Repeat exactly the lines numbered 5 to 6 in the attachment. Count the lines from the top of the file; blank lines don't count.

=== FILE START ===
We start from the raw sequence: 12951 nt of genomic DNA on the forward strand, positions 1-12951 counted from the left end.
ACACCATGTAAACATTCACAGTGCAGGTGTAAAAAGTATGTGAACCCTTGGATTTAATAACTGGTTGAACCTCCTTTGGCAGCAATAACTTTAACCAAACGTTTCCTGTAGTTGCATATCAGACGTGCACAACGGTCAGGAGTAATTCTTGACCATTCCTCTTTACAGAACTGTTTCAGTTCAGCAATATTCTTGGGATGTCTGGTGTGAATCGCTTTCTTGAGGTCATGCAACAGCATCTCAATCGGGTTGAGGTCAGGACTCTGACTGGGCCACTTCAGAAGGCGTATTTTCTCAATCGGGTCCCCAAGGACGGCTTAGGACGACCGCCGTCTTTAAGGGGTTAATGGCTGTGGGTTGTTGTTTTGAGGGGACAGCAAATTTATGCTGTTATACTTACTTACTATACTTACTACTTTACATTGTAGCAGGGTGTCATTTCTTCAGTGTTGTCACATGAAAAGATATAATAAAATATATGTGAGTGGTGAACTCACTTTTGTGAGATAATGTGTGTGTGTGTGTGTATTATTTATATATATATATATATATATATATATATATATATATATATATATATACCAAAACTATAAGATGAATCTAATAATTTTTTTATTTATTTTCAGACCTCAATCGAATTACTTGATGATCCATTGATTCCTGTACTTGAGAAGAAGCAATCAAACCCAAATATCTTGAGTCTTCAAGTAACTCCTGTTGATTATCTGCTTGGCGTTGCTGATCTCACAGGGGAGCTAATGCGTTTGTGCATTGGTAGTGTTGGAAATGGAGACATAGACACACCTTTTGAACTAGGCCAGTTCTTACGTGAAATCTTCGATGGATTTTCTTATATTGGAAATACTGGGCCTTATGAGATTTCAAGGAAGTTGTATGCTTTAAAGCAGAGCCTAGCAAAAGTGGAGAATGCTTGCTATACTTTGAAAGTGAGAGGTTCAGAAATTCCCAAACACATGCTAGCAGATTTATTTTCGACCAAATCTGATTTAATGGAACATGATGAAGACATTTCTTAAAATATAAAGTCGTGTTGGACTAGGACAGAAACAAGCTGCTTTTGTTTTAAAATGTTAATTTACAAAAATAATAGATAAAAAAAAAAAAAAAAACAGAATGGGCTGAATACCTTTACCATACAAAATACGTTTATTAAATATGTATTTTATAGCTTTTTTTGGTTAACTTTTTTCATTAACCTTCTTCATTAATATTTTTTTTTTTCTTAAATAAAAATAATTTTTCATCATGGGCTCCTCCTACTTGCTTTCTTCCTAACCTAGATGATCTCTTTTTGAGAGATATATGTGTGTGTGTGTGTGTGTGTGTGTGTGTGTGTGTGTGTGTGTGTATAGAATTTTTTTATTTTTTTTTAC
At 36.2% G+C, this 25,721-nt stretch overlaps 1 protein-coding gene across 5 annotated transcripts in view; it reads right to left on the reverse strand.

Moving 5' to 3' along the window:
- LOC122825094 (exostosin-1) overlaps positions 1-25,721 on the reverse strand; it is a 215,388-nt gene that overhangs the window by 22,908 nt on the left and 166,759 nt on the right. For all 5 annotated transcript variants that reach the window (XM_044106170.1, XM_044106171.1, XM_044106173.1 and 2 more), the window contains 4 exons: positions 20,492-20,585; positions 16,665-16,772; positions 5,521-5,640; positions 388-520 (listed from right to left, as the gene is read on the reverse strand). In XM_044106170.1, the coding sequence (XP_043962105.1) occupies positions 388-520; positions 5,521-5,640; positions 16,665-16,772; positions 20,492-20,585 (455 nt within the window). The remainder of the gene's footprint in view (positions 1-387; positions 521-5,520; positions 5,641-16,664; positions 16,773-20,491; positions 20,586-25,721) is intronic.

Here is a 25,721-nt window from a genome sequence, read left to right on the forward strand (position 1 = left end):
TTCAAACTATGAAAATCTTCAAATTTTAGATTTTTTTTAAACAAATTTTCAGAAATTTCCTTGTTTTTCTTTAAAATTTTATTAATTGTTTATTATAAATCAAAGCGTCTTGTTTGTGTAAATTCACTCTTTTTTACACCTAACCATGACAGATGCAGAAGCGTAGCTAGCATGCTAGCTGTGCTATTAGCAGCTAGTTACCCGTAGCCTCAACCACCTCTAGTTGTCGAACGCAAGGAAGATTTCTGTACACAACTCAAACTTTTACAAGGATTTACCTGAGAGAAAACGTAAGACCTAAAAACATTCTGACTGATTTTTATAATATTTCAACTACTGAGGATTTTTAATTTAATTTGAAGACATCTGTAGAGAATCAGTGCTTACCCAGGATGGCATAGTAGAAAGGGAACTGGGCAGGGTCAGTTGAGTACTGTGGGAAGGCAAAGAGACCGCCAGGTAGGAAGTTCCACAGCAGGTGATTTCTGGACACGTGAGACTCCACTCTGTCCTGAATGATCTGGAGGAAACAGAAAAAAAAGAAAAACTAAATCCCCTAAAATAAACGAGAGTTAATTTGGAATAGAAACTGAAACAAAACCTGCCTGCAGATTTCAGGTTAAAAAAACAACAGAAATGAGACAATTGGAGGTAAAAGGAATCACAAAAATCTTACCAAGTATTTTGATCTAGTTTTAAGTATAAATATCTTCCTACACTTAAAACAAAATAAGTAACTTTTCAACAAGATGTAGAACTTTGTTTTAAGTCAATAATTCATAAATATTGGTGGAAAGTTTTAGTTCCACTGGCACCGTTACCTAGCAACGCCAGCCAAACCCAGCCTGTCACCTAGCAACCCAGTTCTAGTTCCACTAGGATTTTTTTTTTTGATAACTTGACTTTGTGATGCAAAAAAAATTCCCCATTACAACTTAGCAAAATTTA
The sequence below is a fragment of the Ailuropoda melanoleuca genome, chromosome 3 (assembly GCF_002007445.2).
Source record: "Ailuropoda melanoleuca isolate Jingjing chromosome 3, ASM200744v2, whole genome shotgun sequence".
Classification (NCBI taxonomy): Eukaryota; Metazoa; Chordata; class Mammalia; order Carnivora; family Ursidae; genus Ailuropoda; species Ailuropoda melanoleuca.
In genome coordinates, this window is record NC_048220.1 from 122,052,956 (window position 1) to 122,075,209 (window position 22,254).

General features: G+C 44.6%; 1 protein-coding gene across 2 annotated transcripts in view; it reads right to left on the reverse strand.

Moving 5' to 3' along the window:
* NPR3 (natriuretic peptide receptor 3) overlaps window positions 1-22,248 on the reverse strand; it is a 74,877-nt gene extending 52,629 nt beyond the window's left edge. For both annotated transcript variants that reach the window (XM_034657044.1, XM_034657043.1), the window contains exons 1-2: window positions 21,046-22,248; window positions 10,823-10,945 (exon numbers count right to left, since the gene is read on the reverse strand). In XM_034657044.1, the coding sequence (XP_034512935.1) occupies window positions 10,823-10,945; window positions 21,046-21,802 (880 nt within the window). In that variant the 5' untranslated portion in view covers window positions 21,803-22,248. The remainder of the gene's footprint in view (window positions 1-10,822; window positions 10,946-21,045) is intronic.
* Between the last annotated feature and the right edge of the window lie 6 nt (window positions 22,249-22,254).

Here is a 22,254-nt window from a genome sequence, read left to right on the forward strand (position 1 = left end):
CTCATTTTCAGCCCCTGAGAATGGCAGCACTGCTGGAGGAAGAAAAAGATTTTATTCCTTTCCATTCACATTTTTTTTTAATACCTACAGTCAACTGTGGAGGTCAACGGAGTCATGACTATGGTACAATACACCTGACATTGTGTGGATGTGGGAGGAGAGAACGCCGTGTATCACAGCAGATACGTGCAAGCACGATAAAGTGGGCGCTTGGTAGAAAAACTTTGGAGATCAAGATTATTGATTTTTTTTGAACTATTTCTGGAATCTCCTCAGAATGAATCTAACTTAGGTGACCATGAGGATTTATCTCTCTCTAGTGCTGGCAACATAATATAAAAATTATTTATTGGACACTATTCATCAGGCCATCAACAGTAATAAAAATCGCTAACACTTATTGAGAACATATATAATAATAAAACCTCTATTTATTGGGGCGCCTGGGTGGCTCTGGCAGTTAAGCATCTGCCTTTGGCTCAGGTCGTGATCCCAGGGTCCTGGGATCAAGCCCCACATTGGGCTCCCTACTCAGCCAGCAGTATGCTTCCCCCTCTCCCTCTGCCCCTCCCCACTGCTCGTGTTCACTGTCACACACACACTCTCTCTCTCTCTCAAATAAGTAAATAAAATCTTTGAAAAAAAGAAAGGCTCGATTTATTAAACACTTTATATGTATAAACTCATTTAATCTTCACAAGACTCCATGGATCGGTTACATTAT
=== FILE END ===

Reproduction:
- LOC122825094 (exostosin-1) overlaps positions 1-25,721 on the reverse strand; it is a 215,388-nt gene that overhangs the window by 22,908 nt on the left and 166,759 nt on the right. For all 5 annotated transcript variants that reach the window (XM_044106170.1, XM_044106171.1, XM_044106173.1 and 2 more), the window contains 4 exons: positions 20,492-20,585; positions 16,665-16,772; positions 5,521-5,640; positions 388-520 (listed from right to left, as the gene is read on the reverse strand). In XM_044106170.1, the coding sequence (XP_043962105.1) occupies positions 388-520; positions 5,521-5,640; positions 16,665-16,772; positions 20,492-20,585 (455 nt within the window). The remainder of the gene's footprint in view (positions 1-387; positions 521-5,520; positions 5,641-16,664; positions 16,773-20,491; positions 20,586-25,721) is intronic.

Here is a 25,721-nt window from a genome sequence, read left to right on the forward strand (position 1 = left end):